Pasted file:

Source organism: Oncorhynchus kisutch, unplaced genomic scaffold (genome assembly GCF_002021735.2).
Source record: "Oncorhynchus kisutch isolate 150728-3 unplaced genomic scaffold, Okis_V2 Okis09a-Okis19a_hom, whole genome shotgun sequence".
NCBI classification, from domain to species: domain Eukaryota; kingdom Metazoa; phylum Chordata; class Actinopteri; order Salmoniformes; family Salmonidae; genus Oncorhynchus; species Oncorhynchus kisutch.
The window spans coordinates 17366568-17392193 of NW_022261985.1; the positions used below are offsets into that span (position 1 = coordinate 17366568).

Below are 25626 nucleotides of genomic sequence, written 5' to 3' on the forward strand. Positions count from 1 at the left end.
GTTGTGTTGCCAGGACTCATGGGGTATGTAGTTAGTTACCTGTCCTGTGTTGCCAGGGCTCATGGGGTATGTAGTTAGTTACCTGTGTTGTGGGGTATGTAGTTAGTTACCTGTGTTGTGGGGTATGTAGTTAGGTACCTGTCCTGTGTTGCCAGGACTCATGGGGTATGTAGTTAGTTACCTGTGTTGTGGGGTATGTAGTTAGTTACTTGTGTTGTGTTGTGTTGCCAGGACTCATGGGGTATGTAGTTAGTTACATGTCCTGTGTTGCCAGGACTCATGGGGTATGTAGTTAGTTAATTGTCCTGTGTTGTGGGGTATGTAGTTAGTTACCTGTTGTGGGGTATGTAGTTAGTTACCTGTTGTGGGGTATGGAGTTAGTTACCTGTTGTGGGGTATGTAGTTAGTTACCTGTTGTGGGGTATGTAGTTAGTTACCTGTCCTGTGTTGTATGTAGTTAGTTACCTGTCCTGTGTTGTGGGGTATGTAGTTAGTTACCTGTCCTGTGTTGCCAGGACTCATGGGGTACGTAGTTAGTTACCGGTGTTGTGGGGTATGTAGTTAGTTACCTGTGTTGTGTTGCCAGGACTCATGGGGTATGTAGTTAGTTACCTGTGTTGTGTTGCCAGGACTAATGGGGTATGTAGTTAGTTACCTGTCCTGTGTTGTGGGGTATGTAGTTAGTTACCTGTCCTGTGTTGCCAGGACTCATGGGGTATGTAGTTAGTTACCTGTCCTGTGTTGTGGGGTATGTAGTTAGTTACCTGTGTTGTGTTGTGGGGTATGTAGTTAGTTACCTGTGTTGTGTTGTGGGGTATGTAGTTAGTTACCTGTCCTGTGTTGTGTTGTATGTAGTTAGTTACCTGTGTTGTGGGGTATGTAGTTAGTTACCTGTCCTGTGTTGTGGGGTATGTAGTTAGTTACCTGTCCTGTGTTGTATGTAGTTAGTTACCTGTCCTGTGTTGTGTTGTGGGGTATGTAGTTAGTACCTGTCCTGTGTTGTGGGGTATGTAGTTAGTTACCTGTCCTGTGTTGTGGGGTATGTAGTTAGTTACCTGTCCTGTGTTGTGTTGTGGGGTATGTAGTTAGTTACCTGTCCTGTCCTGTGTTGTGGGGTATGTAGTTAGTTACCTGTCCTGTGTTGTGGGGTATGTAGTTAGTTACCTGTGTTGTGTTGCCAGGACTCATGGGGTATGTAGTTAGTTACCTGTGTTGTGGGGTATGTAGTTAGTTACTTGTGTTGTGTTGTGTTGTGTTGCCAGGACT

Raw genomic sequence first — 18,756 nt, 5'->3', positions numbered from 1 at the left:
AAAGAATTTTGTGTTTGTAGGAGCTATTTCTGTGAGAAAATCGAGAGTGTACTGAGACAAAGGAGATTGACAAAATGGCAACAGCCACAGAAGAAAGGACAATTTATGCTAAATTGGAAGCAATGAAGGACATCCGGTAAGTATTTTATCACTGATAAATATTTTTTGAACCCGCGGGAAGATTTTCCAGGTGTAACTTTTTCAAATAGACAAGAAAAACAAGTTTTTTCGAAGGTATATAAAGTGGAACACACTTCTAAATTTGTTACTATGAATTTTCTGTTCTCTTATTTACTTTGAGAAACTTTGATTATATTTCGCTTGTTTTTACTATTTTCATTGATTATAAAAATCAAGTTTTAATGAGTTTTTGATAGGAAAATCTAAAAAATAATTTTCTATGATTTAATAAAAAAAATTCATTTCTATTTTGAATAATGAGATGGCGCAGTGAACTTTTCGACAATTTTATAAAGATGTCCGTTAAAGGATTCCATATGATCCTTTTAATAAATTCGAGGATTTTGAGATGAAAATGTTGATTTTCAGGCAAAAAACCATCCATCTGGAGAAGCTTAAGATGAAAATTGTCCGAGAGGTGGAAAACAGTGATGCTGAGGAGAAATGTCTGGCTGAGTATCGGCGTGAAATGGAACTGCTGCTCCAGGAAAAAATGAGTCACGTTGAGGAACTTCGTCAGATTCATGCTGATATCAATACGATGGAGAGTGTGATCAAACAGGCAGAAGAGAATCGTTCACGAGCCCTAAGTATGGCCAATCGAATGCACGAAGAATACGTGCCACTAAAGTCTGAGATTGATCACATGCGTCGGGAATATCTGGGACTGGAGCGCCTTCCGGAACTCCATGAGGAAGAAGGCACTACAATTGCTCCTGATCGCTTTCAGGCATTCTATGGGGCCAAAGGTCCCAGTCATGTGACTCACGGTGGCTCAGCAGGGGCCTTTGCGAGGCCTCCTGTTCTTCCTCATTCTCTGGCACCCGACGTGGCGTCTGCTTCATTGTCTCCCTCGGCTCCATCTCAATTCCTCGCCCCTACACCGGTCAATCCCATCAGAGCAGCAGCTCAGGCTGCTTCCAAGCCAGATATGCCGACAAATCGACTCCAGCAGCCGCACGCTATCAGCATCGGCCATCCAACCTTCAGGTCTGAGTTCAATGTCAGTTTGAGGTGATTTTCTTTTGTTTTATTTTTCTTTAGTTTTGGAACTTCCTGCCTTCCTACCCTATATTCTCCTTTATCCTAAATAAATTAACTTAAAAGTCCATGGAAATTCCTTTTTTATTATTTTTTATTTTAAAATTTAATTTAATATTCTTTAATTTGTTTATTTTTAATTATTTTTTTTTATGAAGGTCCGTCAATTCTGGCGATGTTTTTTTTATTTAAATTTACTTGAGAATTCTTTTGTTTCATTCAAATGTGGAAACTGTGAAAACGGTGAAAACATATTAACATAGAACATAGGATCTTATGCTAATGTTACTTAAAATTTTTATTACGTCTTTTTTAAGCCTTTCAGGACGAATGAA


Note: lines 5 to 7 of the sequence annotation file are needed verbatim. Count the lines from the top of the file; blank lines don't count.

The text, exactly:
Below are 25626 nucleotides of genomic sequence, written 5' to 3' on the forward strand. Positions count from 1 at the left end.
GTTGTGTTGCCAGGACTCATGGGGTATGTAGTTAGTTACCTGTCCTGTGTTGCCAGGGCTCATGGGGTATGTAGTTAGTTACCTGTGTTGTGGGGTATGTAGTTAGTTACCTGTGTTGTGGGGTATGTAGTTAGGTACCTGTCCTGTGTTGCCAGGACTCATGGGGTATGTAGTTAGTTACCTGTGTTGTGGGGTATGTAGTTAGTTACTTGTGTTGTGTTGTGTTGCCAGGACTCATGGGGTATGTAGTTAGTTACATGTCCTGTGTTGCCAGGACTCATGGGGTATGTAGTTAGTTAATTGTCCTGTGTTGTGGGGTATGTAGTTAGTTACCTGTTGTGGGGTATGTAGTTAGTTACCTGTTGTGGGGTATGGAGTTAGTTACCTGTTGTGGGGTATGTAGTTAGTTACCTGTTGTGGGGTATGTAGTTAGTTACCTGTCCTGTGTTGTATGTAGTTAGTTACCTGTCCTGTGTTGTGGGGTATGTAGTTAGTTACCTGTCCTGTGTTGCCAGGACTCATGGGGTACGTAGTTAGTTACCGGTGTTGTGGGGTATGTAGTTAGTTACCTGTGTTGTGTTGCCAGGACTCATGGGGTATGTAGTTAGTTACCTGTGTTGTGTTGCCAGGACTAATGGGGTATGTAGTTAGTTACCTGTCCTGTGTTGTGGGGTATGTAGTTAGTTACCTGTCCTGTGTTGCCAGGACTCATGGGGTATGTAGTTAGTTACCTGTCCTGTGTTGTGGGGTATGTAGTTAGTTACCTGTGTTGTGTTGTGGGGTATGTAGTTAGTTACCTGTGTTGTGTTGTGGGGTATGTAGTTAGTTACCTGTCCTGTGTTGTGTTGTATGTAGTTAGTTACCTGTGTTGTGGGGTATGTAGTTAGTTACCTGTCCTGTGTTGTGGGGTATGTAGTTAGTTACCTGTCCTGTGTTGTATGTAGTTAGTTACCTGTCCTGTGTTGTGTTGTGGGGTATGTAGTTAGTACCTGTCCTGTGTTGTGGGGTATGTAGTTAGTTACCTGTCCTGTGTTGTGGGGTATGTAGTTAGTTACCTGTCCTGTGTTGTGTTGTGGGGTATGTAGTTAGTTACCTGTCCTGTCCTGTGTTGTGGGGTATGTAGTTAGTTACCTGTCCTGTGTTGTGGGGTATGTAGTTAGTTACCTGTGTTGTGTTGCCAGGACTCATGGGGTATGTAGTTAGTTACCTGTGTTGTGGGGTATGTAGTTAGTTACTTGTGTTGTGTTGTGTTGTGTTGCCAGGACT

Raw genomic sequence first — 18,756 nt, 5'->3', positions numbered from 1 at the left: